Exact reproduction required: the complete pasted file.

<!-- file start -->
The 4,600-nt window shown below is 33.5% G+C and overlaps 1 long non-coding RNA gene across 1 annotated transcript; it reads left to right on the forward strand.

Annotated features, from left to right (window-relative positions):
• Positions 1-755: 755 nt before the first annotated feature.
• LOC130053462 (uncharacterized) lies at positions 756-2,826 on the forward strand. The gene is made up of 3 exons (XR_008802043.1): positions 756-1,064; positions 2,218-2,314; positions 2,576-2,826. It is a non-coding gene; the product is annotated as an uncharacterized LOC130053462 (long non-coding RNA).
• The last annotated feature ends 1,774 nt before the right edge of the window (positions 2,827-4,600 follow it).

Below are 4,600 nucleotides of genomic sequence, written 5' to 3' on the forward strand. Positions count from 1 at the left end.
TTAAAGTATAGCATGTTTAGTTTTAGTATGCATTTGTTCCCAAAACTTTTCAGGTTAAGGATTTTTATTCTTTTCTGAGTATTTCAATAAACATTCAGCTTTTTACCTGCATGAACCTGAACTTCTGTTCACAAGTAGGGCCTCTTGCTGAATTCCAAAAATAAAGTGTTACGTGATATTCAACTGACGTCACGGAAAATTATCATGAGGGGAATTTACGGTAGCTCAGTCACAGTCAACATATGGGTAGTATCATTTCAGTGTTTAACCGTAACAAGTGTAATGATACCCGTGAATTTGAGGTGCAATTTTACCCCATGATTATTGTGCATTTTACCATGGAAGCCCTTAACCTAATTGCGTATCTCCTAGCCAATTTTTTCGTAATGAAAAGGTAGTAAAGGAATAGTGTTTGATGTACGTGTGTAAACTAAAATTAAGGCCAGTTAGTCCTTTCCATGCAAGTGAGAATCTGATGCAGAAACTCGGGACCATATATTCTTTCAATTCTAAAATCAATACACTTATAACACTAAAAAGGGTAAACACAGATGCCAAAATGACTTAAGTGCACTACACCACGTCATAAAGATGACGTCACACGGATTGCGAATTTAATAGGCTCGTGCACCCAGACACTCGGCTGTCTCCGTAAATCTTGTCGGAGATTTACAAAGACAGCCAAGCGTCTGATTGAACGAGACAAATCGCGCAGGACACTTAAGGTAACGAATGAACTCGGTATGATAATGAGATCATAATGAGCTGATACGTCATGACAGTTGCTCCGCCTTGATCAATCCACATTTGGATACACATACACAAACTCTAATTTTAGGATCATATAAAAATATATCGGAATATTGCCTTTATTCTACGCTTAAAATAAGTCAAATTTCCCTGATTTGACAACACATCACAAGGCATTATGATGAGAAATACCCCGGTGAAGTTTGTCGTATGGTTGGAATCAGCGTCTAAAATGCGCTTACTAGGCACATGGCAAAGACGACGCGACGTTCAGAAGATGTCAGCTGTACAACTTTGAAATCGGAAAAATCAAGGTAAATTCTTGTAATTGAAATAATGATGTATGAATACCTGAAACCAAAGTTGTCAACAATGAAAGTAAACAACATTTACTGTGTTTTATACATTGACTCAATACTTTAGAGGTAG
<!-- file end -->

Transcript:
The 4,600-nt window shown below is 33.5% G+C and overlaps 1 long non-coding RNA gene across 1 annotated transcript; it reads left to right on the forward strand.

Annotated features, from left to right (window-relative positions):
• Positions 1-755: 755 nt before the first annotated feature.
• LOC130053462 (uncharacterized) lies at positions 756-2,826 on the forward strand. The gene is made up of 3 exons (XR_008802043.1): positions 756-1,064; positions 2,218-2,314; positions 2,576-2,826. It is a non-coding gene; the product is annotated as an uncharacterized LOC130053462 (long non-coding RNA).
• The last annotated feature ends 1,774 nt before the right edge of the window (positions 2,827-4,600 follow it).

Below are 4,600 nucleotides of genomic sequence, written 5' to 3' on the forward strand. Positions count from 1 at the left end.
TTAAAGTATAGCATGTTTAGTTTTAGTATGCATTTGTTCCCAAAACTTTTCAGGTTAAGGATTTTTATTCTTTTCTGAGTATTTCAATAAACATTCAGCTTTTTACCTGCATGAACCTGAACTTCTGTTCACAAGTAGGGCCTCTTGCTGAATTCCAAAAATAAAGTGTTACGTGATATTCAACTGACGTCACGGAAAATTATCATGAGGGGAATTTACGGTAGCTCAGTCACAGTCAACATATGGGTAGTATCATTTCAGTGTTTAACCGTAACAAGTGTAATGATACCCGTGAATTTGAGGTGCAATTTTACCCCATGATTATTGTGCATTTTACCATGGAAGCCCTTAACCTAATTGCGTATCTCCTAGCCAATTTTTTCGTAATGAAAAGGTAGTAAAGGAATAGTGTTTGATGTACGTGTGTAAACTAAAATTAAGGCCAGTTAGTCCTTTCCATGCAAGTGAGAATCTGATGCAGAAACTCGGGACCATATATTCTTTCAATTCTAAAATCAATACACTTATAACACTAAAAAGGGTAAACACAGATGCCAAAATGACTTAAGTGCACTACACCACGTCATAAAGATGACGTCACACGGATTGCGAATTTAATAGGCTCGTGCACCCAGACACTCGGCTGTCTCCGTAAATCTTGTCGGAGATTTACAAAGACAGCCAAGCGTCTGATTGAACGAGACAAATCGCGCAGGACACTTAAGGTAACGAATGAACTCGGTATGATAATGAGATCATAATGAGCTGATACGTCATGACAGTTGCTCCGCCTTGATCAATCCACATTTGGATACACATACACAAACTCTAATTTTAGGATCATATAAAAATATATCGGAATATTGCCTTTATTCTACGCTTAAAATAAGTCAAATTTCCCTGATTTGACAACACATCACAAGGCATTATGATGAGAAATACCCCGGTGAAGTTTGTCGTATGGTTGGAATCAGCGTCTAAAATGCGCTTACTAGGCACATGGCAAAGACGACGCGACGTTCAGAAGATGTCAGCTGTACAACTTTGAAATCGGAAAAATCAAGGTAAATTCTTGTAATTGAAATAATGATGTATGAATACCTGAAACCAAAGTTGTCAACAATGAAAGTAAACAACATTTACTGTGTTTTATACATTGACTCAATACTTTAGAGGTAG